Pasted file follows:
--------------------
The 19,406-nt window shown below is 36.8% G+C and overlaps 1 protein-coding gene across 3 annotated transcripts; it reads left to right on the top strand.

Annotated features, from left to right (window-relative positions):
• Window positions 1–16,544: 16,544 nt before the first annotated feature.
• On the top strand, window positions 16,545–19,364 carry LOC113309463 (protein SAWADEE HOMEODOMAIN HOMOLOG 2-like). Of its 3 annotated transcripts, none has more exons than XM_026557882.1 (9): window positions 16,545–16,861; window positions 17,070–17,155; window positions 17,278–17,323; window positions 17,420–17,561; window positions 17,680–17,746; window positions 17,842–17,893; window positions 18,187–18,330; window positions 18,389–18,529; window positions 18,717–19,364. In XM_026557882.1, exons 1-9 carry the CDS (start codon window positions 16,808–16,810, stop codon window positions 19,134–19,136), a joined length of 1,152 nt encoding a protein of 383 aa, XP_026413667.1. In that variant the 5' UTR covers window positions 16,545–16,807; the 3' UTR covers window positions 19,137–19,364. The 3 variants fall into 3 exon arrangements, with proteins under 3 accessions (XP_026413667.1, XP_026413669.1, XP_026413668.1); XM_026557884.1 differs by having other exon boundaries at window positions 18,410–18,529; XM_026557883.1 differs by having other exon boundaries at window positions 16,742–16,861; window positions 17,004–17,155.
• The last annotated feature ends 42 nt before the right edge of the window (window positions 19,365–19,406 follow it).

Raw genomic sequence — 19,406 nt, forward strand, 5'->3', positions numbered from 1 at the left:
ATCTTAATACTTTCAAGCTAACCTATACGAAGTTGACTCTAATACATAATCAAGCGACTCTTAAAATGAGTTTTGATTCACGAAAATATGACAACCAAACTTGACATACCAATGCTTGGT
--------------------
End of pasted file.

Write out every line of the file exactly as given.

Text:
The 19,406-nt window shown below is 36.8% G+C and overlaps 1 protein-coding gene across 3 annotated transcripts; it reads left to right on the top strand.

Annotated features, from left to right (window-relative positions):
• Window positions 1–16,544: 16,544 nt before the first annotated feature.
• On the top strand, window positions 16,545–19,364 carry LOC113309463 (protein SAWADEE HOMEODOMAIN HOMOLOG 2-like). Of its 3 annotated transcripts, none has more exons than XM_026557882.1 (9): window positions 16,545–16,861; window positions 17,070–17,155; window positions 17,278–17,323; window positions 17,420–17,561; window positions 17,680–17,746; window positions 17,842–17,893; window positions 18,187–18,330; window positions 18,389–18,529; window positions 18,717–19,364. In XM_026557882.1, exons 1-9 carry the CDS (start codon window positions 16,808–16,810, stop codon window positions 19,134–19,136), a joined length of 1,152 nt encoding a protein of 383 aa, XP_026413667.1. In that variant the 5' UTR covers window positions 16,545–16,807; the 3' UTR covers window positions 19,137–19,364. The 3 variants fall into 3 exon arrangements, with proteins under 3 accessions (XP_026413667.1, XP_026413669.1, XP_026413668.1); XM_026557884.1 differs by having other exon boundaries at window positions 18,410–18,529; XM_026557883.1 differs by having other exon boundaries at window positions 16,742–16,861; window positions 17,004–17,155.
• The last annotated feature ends 42 nt before the right edge of the window (window positions 19,365–19,406 follow it).

Raw genomic sequence — 19,406 nt, forward strand, 5'->3', positions numbered from 1 at the left:
ATCTTAATACTTTCAAGCTAACCTATACGAAGTTGACTCTAATACATAATCAAGCGACTCTTAAAATGAGTTTTGATTCACGAAAATATGACAACCAAACTTGACATACCAATGCTTGGT